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Dermcidin-1L 2KSG.png
Available structures
PDB Human UniProt search: PDBe RCSB
Aliases DCD, AIDD, DCD-1, DSEP, HCAP, PIF, dermcidin
External IDs OMIM: 606634 HomoloGene: 89039 GeneCards: DCD
RNA expression pattern
PBB GE DCD gnf1h01261 at fs.png
More reference expression data
Species Human Mouse
RefSeq (mRNA)



RefSeq (protein)



Location (UCSC) Chr 12: 54.64 – 54.65 Mb n/a
PubMed search [1] n/a
View/Edit Human

Dermcidin, also known as proteolysis-inducing factor (PIF), is a protein that in humans is encoded by the DCD gene.[2][3] It is an anti-microbial peptide[3] secreted by human eccrine sweat glands onto the skin as a part of the innate host defense of the immune system. It is also involved in proteolysis.[3]


Dermcidin is a secreted protein that is subsequently processed into mature peptides of distinct biological activities. The C-terminal peptide is constitutively expressed in sweat and has antibacterial and antifungal activities. The N-terminal peptide, also known as diffusible survival evasion peptide, promotes neural cell survival under conditions of severe oxidative stress. A glycosylated form of the N-terminal peptide may be associated with cachexia (muscle wasting) in cancer patients.[3]

      Survival evasion peptide                            Antimicrobial peptide


The C-termial precursor DCD-1L is a 48 residue peptide that shows partial helicity in solution, as evidenced by the determination of its solution structure by NMR and CD-spectroscopy. The full length precursor is processed by undetermined proteases present in human sweat, to form several shorter peptides that show variable antimicrobial activity, named according to their C-terminal triplet of amino acids and their resiude length. One such active peptide is SSL25, which shows a 2-fold increase in activity against E.coli compared to DCD-1L.[4]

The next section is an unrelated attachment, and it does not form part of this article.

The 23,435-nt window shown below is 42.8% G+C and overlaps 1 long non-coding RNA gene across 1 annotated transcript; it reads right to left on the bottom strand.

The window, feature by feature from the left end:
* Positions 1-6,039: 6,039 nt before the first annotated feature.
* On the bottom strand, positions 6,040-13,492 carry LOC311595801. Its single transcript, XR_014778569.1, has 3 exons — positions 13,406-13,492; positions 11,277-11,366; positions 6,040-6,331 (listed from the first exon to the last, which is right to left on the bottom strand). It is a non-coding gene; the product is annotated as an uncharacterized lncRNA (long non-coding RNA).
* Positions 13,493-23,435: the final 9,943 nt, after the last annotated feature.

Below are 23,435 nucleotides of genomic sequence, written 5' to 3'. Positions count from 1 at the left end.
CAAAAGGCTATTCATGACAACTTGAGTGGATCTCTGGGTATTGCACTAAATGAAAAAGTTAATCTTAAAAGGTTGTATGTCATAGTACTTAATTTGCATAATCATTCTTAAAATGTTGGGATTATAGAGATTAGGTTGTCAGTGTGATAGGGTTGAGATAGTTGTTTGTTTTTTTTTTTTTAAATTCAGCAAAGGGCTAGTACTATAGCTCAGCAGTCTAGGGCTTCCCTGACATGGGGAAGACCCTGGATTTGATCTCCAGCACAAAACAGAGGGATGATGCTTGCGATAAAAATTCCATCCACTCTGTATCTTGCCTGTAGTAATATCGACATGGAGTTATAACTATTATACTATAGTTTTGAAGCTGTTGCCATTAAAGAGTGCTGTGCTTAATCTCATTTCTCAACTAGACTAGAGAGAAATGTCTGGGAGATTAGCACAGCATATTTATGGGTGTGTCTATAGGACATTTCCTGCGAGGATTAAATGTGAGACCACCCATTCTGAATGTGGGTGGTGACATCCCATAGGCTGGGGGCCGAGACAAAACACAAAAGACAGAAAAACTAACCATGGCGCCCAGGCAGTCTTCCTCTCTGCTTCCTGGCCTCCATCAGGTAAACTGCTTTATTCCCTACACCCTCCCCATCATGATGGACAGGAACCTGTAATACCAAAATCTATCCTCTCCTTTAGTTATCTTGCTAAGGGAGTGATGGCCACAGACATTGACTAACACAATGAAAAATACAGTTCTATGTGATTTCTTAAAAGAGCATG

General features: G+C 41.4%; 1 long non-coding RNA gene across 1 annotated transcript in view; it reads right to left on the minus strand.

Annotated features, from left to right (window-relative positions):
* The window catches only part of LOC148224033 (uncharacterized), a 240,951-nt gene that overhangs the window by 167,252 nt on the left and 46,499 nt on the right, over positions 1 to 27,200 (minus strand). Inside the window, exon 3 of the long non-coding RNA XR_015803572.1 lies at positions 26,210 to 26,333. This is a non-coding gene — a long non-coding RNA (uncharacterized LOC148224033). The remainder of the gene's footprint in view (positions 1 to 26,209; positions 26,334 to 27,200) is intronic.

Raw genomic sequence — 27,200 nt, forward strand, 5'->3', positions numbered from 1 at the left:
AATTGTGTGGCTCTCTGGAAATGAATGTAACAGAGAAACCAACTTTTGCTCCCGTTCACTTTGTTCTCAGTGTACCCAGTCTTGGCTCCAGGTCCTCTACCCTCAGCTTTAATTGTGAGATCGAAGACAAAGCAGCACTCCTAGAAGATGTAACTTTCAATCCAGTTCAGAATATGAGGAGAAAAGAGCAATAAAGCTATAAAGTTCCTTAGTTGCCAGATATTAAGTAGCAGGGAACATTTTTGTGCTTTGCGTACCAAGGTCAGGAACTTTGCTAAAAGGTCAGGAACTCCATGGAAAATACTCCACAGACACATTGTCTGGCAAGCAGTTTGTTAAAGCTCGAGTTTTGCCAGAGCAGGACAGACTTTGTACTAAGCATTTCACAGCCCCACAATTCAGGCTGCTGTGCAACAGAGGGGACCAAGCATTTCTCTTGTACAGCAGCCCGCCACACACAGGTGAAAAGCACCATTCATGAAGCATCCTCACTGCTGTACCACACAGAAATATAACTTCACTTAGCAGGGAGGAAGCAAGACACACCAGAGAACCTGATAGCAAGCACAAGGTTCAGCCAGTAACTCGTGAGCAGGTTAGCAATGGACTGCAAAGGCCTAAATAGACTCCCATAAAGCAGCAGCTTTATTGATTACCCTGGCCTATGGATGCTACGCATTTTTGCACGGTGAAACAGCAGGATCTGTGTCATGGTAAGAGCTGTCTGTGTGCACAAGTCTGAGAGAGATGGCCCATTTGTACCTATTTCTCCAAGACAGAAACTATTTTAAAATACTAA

The crystal structure of dermcidin has been solved in solution to reveal a hexameric helix-bundle, mediated by Zn ion binding.[5] This is observed to form a tilted channel in membranes under computational examination by molecular dynamics simulations, and one suggested mechanism of antimicrobial action inferred from this observation is by ion gradient decoupling across biological membranes. This is supported by concurrent observations in experimental studies of a voltage dependent depolarization of lipid bilayers.


  1. ^ "Human PubMed Reference:". 
  2. ^ Schittek B, Hipfel R, Sauer B, Bauer J, Kalbacher H, Stevanovic S, Schirle M, Schroeder K, Blin N, Meier F, Rassner G, Garbe C (Nov 2001). "Dermicidin: a novel human antibiotic peptide secreted by sweat glands". Nat Immunol. 2 (12): 1133–7. PMID 11694882. doi:10.1038/ni732. 
  3. ^ a b c d "Entrez Gene: DCD dermcidin". 
  4. ^ Baechle D, Flad T, Cansier A, et al. (2006). "Cathepsin D is present in human eccrine sweat and involved in the postsecretory processing of the antimicrobial peptide DCD-1L.". J. Biol. Chem. 281 (9): 5406–15. PMID 16354654. doi:10.1074/jbc.M504670200. 
  5. ^ PDB: 2YMKSong, Chen; Weichbrodt, Conrad; Salnikov, Evgeniy S; Dynowski, Marek; Forsberg, Björn O; Bechinger, Burkhard; Steinem, Claudia; de Groot, Bert L; Zachariae, Ulrich; Zeth, Kornelius (Feb 2013). "Crystal structure and functional mechanism of a human antimicrobial membrane channel". PNAS. 110 (12): 4586–91. PMC 3607029Freely accessible. PMID 23426625. doi:10.1073/pnas.1214739110. 

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